Cut it in half. You have 1/2 seconds.
Half again. And 1/4 seconds.
Mathematically, you can do this forever.
Can you do it in real life?
A guy named Max Planck said we couldn’t. He calculated that, around 10^-43 seconds, we can no longer split time in half. It has to do with the speed of light and other complicated formulas. Planck, also known for Planck’s constant, humbly named this Planck time.
But he was wrong.
Future scientists found that, actually, you can split time infinitely. It’s a quantum mechanics thing. Complicated — again, with numbers and formulas.
Now, onto my point:
You’ve probably spent about 20 second reading this post. In those 20 seconds, how many moments did you experience?
Imagine it like a cartoon animation: How many frames did you experience?
I want to think that the world has an infinite number of frames. But, because of physical limitations, we can only experience a finite number of moments. Even when we break down the frames to 24 per second — like a movie reel — we see a smooth, flowing image, which looks like real life to us.
It makes me feel claustrophobic. With my brain and eyes, I can only process a minuscule number of frames. I miss out on nearly 100 percent of the frames around me. All I get is a brief summary.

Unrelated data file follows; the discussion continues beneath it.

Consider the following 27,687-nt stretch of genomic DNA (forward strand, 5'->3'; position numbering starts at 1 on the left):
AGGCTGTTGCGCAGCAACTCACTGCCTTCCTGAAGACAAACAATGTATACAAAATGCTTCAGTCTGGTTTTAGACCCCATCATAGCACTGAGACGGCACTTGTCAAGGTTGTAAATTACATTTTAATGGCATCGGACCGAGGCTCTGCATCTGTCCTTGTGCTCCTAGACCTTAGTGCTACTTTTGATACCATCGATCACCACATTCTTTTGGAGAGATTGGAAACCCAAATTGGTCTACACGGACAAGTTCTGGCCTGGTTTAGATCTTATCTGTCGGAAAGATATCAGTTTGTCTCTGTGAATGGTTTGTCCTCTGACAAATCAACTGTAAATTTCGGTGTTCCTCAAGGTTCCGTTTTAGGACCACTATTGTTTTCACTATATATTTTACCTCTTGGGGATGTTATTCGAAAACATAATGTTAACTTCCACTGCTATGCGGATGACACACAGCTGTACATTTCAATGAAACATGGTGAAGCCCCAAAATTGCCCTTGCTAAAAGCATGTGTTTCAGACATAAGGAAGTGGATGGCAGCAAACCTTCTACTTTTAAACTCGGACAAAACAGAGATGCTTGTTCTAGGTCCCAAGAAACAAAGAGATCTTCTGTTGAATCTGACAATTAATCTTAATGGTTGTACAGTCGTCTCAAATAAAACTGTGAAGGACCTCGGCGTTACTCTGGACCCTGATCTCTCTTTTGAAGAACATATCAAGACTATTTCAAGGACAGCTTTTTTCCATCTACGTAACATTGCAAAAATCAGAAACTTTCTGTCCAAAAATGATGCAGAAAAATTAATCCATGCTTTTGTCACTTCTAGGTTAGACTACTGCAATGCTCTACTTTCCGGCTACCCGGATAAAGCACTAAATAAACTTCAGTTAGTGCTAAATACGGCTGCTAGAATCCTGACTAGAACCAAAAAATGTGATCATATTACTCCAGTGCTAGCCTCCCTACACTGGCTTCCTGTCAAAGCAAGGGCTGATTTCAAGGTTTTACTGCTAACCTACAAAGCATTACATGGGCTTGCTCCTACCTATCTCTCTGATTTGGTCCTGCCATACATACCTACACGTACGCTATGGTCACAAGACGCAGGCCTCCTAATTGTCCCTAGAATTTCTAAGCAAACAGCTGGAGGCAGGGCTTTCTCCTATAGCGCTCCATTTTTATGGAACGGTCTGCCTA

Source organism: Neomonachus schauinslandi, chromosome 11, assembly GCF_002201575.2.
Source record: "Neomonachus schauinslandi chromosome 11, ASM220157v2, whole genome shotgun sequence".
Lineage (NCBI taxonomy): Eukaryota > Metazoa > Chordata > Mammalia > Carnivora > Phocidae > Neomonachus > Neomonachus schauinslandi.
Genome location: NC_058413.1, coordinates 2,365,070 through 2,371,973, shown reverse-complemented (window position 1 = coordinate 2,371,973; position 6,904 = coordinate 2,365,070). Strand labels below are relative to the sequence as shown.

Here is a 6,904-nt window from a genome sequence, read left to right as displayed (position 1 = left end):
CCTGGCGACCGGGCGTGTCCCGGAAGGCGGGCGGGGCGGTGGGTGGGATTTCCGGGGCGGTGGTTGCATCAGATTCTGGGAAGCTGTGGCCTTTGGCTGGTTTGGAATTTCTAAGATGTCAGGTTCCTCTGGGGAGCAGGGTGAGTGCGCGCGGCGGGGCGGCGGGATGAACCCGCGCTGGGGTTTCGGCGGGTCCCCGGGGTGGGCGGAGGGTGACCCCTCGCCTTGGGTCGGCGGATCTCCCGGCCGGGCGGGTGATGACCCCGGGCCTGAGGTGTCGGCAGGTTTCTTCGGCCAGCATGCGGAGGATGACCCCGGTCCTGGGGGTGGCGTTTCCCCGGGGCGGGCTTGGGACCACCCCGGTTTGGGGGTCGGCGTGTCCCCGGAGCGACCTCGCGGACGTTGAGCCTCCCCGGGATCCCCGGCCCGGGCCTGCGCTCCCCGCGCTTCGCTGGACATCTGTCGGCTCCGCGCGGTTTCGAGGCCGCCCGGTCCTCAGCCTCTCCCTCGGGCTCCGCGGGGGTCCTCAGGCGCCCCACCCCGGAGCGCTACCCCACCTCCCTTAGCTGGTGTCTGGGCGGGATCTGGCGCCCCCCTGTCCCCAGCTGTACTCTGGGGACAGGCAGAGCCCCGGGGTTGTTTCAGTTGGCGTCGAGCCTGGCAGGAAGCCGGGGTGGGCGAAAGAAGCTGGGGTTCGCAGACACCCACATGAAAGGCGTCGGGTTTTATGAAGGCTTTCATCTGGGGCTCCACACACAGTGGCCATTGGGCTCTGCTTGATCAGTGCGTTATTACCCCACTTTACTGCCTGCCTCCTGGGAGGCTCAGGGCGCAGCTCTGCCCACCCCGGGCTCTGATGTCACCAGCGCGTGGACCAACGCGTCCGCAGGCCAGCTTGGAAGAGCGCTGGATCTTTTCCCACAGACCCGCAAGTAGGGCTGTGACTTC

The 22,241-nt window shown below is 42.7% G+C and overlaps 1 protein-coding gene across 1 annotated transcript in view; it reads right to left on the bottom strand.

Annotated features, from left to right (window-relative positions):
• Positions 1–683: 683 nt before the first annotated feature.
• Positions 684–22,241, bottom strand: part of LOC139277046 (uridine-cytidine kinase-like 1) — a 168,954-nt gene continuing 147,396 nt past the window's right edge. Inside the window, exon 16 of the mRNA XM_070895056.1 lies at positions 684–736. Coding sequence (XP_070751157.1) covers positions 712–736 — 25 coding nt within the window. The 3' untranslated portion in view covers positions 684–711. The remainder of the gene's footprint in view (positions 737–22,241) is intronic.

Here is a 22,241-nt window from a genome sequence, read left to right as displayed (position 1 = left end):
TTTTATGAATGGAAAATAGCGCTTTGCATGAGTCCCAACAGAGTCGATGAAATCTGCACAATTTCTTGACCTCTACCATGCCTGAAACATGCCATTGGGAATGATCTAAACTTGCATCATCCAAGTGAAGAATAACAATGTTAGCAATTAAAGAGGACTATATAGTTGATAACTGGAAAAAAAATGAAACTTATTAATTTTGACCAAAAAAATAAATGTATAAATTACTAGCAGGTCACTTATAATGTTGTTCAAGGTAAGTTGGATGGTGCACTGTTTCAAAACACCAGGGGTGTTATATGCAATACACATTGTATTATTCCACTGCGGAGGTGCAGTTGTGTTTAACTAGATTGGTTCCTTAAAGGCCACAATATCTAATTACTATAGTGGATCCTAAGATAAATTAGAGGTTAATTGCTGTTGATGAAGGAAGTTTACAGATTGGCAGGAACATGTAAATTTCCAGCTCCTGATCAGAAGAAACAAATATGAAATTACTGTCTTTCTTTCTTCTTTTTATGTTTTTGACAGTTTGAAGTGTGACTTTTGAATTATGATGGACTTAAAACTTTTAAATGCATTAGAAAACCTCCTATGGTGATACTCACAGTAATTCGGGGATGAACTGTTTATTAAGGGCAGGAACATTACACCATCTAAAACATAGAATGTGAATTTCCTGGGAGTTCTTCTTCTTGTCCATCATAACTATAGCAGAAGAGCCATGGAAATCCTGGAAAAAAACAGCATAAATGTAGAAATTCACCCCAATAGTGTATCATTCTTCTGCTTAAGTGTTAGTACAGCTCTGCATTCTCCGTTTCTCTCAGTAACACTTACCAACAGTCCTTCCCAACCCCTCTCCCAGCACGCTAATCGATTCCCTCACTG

But, right now, I’m sitting in a tiny room in the East Village, staring at a wall. And I feel free — in awe. Because, if there are an infinite number of frames, the world around me is so much bigger, so much more vast, than I can even know. And, really, future scientists might prove this wrong; they might say that time is actually the universe traveling 88 mph in a Delorean.
Existing in this world is incredible. Being able to think about this world is mind-blowing. Not doing so is dumb. Because we’re human, and we have this gift; because we’re human, and we only get so many moments.
RWC: Between Moments